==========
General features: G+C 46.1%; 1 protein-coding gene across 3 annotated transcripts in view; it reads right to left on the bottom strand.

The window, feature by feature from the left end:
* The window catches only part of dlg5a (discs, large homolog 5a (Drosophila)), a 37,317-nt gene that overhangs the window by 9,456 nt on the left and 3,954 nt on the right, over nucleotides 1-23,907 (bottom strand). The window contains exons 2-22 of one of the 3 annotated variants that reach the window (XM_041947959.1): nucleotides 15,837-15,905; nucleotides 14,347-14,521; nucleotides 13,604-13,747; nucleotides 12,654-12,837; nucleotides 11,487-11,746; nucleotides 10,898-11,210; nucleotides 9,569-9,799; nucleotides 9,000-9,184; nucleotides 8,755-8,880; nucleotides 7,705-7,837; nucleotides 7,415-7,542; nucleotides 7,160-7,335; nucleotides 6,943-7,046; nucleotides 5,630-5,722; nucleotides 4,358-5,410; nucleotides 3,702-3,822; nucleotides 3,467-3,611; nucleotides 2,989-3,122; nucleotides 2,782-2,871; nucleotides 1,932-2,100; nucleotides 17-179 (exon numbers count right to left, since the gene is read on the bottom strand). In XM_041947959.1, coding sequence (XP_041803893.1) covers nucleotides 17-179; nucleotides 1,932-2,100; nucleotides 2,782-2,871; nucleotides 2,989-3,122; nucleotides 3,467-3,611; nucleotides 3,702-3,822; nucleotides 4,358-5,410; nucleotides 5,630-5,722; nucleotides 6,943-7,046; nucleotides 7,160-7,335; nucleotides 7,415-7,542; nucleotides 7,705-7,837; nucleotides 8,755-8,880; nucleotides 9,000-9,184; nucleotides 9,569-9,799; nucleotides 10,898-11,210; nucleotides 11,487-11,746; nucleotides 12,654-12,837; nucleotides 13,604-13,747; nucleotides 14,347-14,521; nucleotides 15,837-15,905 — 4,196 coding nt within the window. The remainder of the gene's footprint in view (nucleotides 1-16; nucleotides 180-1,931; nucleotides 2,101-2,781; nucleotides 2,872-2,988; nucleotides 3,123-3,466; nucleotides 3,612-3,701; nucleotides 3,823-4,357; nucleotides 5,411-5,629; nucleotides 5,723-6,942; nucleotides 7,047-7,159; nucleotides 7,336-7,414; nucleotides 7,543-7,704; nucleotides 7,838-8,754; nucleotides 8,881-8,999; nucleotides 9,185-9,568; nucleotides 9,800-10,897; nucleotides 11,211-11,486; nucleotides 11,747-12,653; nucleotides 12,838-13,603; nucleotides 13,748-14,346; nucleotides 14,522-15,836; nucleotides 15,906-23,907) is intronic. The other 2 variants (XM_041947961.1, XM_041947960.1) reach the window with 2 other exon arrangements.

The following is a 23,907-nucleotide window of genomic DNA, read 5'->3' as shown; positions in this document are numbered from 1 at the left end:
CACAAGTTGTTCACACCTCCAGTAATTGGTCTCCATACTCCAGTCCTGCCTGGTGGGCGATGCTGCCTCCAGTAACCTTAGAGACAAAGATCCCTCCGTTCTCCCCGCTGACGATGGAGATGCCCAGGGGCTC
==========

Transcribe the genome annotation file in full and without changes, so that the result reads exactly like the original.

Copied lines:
General features: G+C 46.1%; 1 protein-coding gene across 3 annotated transcripts in view; it reads right to left on the bottom strand.

The window, feature by feature from the left end:
* The window catches only part of dlg5a (discs, large homolog 5a (Drosophila)), a 37,317-nt gene that overhangs the window by 9,456 nt on the left and 3,954 nt on the right, over nucleotides 1-23,907 (bottom strand). The window contains exons 2-22 of one of the 3 annotated variants that reach the window (XM_041947959.1): nucleotides 15,837-15,905; nucleotides 14,347-14,521; nucleotides 13,604-13,747; nucleotides 12,654-12,837; nucleotides 11,487-11,746; nucleotides 10,898-11,210; nucleotides 9,569-9,799; nucleotides 9,000-9,184; nucleotides 8,755-8,880; nucleotides 7,705-7,837; nucleotides 7,415-7,542; nucleotides 7,160-7,335; nucleotides 6,943-7,046; nucleotides 5,630-5,722; nucleotides 4,358-5,410; nucleotides 3,702-3,822; nucleotides 3,467-3,611; nucleotides 2,989-3,122; nucleotides 2,782-2,871; nucleotides 1,932-2,100; nucleotides 17-179 (exon numbers count right to left, since the gene is read on the bottom strand). In XM_041947959.1, coding sequence (XP_041803893.1) covers nucleotides 17-179; nucleotides 1,932-2,100; nucleotides 2,782-2,871; nucleotides 2,989-3,122; nucleotides 3,467-3,611; nucleotides 3,702-3,822; nucleotides 4,358-5,410; nucleotides 5,630-5,722; nucleotides 6,943-7,046; nucleotides 7,160-7,335; nucleotides 7,415-7,542; nucleotides 7,705-7,837; nucleotides 8,755-8,880; nucleotides 9,000-9,184; nucleotides 9,569-9,799; nucleotides 10,898-11,210; nucleotides 11,487-11,746; nucleotides 12,654-12,837; nucleotides 13,604-13,747; nucleotides 14,347-14,521; nucleotides 15,837-15,905 — 4,196 coding nt within the window. The remainder of the gene's footprint in view (nucleotides 1-16; nucleotides 180-1,931; nucleotides 2,101-2,781; nucleotides 2,872-2,988; nucleotides 3,123-3,466; nucleotides 3,612-3,701; nucleotides 3,823-4,357; nucleotides 5,411-5,629; nucleotides 5,723-6,942; nucleotides 7,047-7,159; nucleotides 7,336-7,414; nucleotides 7,543-7,704; nucleotides 7,838-8,754; nucleotides 8,881-8,999; nucleotides 9,185-9,568; nucleotides 9,800-10,897; nucleotides 11,211-11,486; nucleotides 11,747-12,653; nucleotides 12,838-13,603; nucleotides 13,748-14,346; nucleotides 14,522-15,836; nucleotides 15,906-23,907) is intronic. The other 2 variants (XM_041947961.1, XM_041947960.1) reach the window with 2 other exon arrangements.

The following is a 23,907-nucleotide window of genomic DNA, read 5'->3' as shown; positions in this document are numbered from 1 at the left end:
CACAAGTTGTTCACACCTCCAGTAATTGGTCTCCATACTCCAGTCCTGCCTGGTGGGCGATGCTGCCTCCAGTAACCTTAGAGACAAAGATCCCTCCGTTCTCCCCGCTGACGATGGAGATGCCCAGGGGCTC